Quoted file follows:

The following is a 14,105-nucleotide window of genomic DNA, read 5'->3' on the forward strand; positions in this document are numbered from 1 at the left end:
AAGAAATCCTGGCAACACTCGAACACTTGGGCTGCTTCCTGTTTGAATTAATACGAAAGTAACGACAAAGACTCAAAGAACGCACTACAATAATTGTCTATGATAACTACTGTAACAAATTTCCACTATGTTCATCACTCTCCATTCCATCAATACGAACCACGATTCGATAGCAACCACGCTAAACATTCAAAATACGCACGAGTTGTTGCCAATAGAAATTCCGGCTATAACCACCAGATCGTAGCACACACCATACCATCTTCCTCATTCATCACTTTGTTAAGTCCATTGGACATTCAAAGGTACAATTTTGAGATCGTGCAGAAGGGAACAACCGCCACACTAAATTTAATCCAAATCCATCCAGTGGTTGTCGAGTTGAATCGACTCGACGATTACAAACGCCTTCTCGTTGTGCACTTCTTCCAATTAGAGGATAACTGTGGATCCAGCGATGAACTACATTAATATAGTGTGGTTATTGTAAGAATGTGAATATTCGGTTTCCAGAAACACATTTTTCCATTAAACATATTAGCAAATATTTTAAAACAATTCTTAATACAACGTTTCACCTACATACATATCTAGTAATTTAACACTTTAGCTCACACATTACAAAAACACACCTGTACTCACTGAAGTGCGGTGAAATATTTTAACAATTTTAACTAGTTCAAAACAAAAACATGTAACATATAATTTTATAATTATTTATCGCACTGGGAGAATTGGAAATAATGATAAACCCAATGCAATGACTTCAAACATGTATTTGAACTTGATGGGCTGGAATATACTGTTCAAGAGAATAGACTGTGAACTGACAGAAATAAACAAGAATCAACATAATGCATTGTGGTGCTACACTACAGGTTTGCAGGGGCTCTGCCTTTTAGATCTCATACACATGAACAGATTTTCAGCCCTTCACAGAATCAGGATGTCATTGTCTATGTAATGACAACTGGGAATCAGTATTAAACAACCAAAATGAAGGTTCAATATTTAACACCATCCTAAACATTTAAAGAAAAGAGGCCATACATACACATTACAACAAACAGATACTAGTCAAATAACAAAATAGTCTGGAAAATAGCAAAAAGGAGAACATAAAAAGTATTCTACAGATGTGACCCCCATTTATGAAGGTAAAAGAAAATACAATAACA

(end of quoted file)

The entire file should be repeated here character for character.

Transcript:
The following is a 14,105-nucleotide window of genomic DNA, read 5'->3' on the forward strand; positions in this document are numbered from 1 at the left end:
AAGAAATCCTGGCAACACTCGAACACTTGGGCTGCTTCCTGTTTGAATTAATACGAAAGTAACGACAAAGACTCAAAGAACGCACTACAATAATTGTCTATGATAACTACTGTAACAAATTTCCACTATGTTCATCACTCTCCATTCCATCAATACGAACCACGATTCGATAGCAACCACGCTAAACATTCAAAATACGCACGAGTTGTTGCCAATAGAAATTCCGGCTATAACCACCAGATCGTAGCACACACCATACCATCTTCCTCATTCATCACTTTGTTAAGTCCATTGGACATTCAAAGGTACAATTTTGAGATCGTGCAGAAGGGAACAACCGCCACACTAAATTTAATCCAAATCCATCCAGTGGTTGTCGAGTTGAATCGACTCGACGATTACAAACGCCTTCTCGTTGTGCACTTCTTCCAATTAGAGGATAACTGTGGATCCAGCGATGAACTACATTAATATAGTGTGGTTATTGTAAGAATGTGAATATTCGGTTTCCAGAAACACATTTTTCCATTAAACATATTAGCAAATATTTTAAAACAATTCTTAATACAACGTTTCACCTACATACATATCTAGTAATTTAACACTTTAGCTCACACATTACAAAAACACACCTGTACTCACTGAAGTGCGGTGAAATATTTTAACAATTTTAACTAGTTCAAAACAAAAACATGTAACATATAATTTTATAATTATTTATCGCACTGGGAGAATTGGAAATAATGATAAACCCAATGCAATGACTTCAAACATGTATTTGAACTTGATGGGCTGGAATATACTGTTCAAGAGAATAGACTGTGAACTGACAGAAATAAACAAGAATCAACATAATGCATTGTGGTGCTACACTACAGGTTTGCAGGGGCTCTGCCTTTTAGATCTCATACACATGAACAGATTTTCAGCCCTTCACAGAATCAGGATGTCATTGTCTATGTAATGACAACTGGGAATCAGTATTAAACAACCAAAATGAAGGTTCAATATTTAACACCATCCTAAACATTTAAAGAAAAGAGGCCATACATACACATTACAACAAACAGATACTAGTCAAATAACAAAATAGTCTGGAAAATAGCAAAAAGGAGAACATAAAAAGTATTCTACAGATGTGACCCCCATTTATGAAGGTAAAAGAAAATACAATAACA